Airboats are designed for use in shallow water, wet vegetation, snow and over ice, Wedan said. The airboat can travel from open water to ice and back again. “If you power up or power down at the wrong time they can flip or sink,” Wedan said. “They don’t have additional floatation built into the airboats itself. If they were capsized or filled with water, the airboats would simply sink. They sink like a rock. Personal Floatation Devices, throwables and safety gear are mandatory for each crewmember and airboat. ”

Airboats are safe to operate with the proper training, Wedan said. “That is why we are here. We want to teach and certify these men to safely operate these airboats during the winter,” Wedan said.

The operating system is much like operating an airplane, Wedan explained. There is a stick, a rudder and a gas pedal. Unlike a car, the airboat does not have brakes. And stopping a regular boat on open water uses the water itself to slow it down or stop. On ice or snow, the airboat will slide and skid for a long way before it comes to a complete stop. Sometimes operators will spin a donut in an effort to stop the skidding.

“You have to plan ahead,” Wedan said. “There is no reverse on an airboat, so you have to think about what you are getting yourself into. You don’t want to get yourself in a position that you can’t get out of.”

The training lasted for two days on Mille Lacs Lake near the mouth of the Rum River. There a portion of the lake was open water with the majority of the lake still encapsulated by ice. This gave the perfect conditions for training maneuvers to go from open water to ice and back. Airboats can break up areas of soft ice as well. Operators practiced these maneuvers as well as steering through a course of orange cones. They practiced starting and stopping on the ice as well.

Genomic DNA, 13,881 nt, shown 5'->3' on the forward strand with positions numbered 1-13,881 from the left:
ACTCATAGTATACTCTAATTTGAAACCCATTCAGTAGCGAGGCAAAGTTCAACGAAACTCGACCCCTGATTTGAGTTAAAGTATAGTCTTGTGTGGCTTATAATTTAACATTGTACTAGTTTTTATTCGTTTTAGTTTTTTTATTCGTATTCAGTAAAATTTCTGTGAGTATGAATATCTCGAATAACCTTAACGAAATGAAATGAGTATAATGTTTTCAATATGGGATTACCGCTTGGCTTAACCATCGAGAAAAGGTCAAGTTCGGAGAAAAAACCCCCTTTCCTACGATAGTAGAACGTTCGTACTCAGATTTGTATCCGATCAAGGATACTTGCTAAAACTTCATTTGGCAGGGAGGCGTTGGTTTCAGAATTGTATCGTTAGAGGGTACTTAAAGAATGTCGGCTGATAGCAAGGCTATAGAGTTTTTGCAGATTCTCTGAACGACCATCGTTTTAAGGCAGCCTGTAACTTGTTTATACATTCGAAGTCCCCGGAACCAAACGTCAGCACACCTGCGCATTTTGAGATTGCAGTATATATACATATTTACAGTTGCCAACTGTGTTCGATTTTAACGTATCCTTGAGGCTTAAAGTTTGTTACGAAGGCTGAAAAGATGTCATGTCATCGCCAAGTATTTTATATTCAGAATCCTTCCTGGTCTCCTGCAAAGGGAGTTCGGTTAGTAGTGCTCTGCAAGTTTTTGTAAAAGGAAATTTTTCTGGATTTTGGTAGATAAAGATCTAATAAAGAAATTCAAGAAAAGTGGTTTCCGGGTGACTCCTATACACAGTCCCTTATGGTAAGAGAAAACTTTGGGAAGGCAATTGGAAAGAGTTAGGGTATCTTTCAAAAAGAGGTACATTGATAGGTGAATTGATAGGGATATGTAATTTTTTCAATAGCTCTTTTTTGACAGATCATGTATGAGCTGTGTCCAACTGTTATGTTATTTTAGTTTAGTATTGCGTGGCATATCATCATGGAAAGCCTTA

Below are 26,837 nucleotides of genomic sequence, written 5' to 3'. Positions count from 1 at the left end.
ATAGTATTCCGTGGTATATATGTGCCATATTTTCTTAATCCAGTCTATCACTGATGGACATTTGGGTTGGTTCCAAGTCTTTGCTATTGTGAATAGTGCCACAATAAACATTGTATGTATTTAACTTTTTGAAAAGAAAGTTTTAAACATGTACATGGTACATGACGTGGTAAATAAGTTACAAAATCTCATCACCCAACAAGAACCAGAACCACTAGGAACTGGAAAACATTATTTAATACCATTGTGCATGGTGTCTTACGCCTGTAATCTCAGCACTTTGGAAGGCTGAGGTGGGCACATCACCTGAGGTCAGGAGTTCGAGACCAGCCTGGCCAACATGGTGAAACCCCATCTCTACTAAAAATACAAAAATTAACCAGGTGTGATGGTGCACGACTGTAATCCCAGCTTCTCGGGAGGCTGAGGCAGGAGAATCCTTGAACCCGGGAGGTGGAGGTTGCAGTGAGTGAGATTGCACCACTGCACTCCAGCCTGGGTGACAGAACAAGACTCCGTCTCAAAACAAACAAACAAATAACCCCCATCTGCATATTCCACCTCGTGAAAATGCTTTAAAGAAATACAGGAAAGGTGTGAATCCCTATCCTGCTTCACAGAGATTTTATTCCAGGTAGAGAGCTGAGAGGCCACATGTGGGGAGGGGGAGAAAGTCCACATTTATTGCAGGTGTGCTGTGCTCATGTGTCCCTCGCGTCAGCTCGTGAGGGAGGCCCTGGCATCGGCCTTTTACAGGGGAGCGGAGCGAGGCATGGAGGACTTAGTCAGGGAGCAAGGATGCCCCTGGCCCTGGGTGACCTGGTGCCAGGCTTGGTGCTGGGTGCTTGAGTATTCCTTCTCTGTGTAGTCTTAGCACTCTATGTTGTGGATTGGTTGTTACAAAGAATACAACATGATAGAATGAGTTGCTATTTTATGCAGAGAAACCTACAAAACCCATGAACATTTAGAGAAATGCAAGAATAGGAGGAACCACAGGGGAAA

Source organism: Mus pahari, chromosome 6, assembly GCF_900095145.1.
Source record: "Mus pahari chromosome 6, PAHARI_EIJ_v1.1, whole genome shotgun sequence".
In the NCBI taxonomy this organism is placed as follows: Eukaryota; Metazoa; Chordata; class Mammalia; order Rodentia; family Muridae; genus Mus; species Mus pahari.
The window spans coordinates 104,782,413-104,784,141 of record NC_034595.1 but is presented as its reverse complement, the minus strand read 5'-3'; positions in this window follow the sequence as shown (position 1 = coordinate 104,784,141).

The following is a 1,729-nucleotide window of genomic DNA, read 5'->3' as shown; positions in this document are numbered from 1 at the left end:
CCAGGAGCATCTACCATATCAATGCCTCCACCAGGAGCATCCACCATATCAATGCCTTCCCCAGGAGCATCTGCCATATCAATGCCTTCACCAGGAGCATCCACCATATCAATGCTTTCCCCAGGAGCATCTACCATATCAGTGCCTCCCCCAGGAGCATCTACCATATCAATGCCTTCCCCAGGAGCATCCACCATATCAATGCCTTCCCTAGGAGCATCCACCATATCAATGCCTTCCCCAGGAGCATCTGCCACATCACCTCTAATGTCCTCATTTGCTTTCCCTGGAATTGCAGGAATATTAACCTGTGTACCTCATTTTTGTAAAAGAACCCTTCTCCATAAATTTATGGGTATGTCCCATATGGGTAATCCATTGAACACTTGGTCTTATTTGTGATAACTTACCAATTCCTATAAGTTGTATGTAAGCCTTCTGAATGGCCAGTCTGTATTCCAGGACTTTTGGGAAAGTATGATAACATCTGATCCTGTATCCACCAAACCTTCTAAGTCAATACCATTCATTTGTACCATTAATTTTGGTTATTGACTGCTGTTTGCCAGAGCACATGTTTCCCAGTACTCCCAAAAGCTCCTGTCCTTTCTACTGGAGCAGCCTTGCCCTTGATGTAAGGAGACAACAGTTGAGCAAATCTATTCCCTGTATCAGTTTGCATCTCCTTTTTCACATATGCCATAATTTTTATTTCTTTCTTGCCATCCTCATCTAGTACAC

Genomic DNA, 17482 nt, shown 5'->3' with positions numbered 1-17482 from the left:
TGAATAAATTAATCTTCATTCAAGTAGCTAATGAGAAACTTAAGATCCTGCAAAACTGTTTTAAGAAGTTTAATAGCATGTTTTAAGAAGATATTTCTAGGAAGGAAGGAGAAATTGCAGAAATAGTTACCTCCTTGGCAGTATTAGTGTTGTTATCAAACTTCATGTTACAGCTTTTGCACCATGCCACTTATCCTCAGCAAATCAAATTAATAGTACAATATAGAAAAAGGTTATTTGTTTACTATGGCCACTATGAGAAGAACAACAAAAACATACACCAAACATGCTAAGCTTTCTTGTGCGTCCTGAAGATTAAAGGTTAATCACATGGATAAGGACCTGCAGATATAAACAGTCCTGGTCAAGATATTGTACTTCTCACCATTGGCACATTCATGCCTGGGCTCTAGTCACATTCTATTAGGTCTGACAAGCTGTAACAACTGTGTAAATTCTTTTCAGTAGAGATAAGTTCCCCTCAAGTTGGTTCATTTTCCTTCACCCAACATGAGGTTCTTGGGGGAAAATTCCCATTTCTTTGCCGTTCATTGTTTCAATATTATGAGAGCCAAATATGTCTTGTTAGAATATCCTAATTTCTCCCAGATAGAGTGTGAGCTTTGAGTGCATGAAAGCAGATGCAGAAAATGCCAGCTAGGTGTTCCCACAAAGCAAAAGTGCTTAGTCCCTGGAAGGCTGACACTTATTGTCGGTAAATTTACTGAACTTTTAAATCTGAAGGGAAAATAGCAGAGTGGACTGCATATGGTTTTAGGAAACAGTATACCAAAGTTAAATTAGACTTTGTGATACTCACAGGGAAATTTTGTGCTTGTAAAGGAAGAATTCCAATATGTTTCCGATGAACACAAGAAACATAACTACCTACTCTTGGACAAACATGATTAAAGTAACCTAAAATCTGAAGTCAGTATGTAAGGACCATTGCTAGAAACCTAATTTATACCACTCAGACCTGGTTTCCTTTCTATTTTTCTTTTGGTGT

Wedan and his team of well trained instructors provide airboat training in both the winter and summer months. Because the airboats are made for shallow water, they are less safe to operate in deep water. Federal policy mandates Safety training is mandatory for Department of the Interior personnel who operates an airboat, Wedan said.

During the summer the airboats can operate on the water, in shallow water and in marsh areas where other boats may not be able to get to. The same general safety rules apply in summer as in the winter regarding no reverse, stopping and starting, “and you really have to be mindful of your situation whenever operating an airboat,” Wedan said.

Airboats are a valuable tool when it comes to search and rescue, the airboat can also be used by Department of Natural Resources biologists for collecting a plethora of data for several areas of conservation.

“As federal government we have tribal trust responsibility. We work well with the tribes, and we just happen to enjoy it,” Wedan said. “This partnership is a high priority to our regional managers.”

In addition to Wedan, the U.S. Fish and Wildlife training instructors were Duane King of Rice Lake, Tyler Paulson of Sherburne National Wildlife Refuge and Jim Graham of Agassiz National Wildlife Refuge.

The participants in the training session were Robert Wall and Jason Rice, Jeff Schaffer and Monte Fronk of the Mille Lacs Band and Mike Burns Conservation Warden for Great Lakes Indian Fish and Wildlife Commission.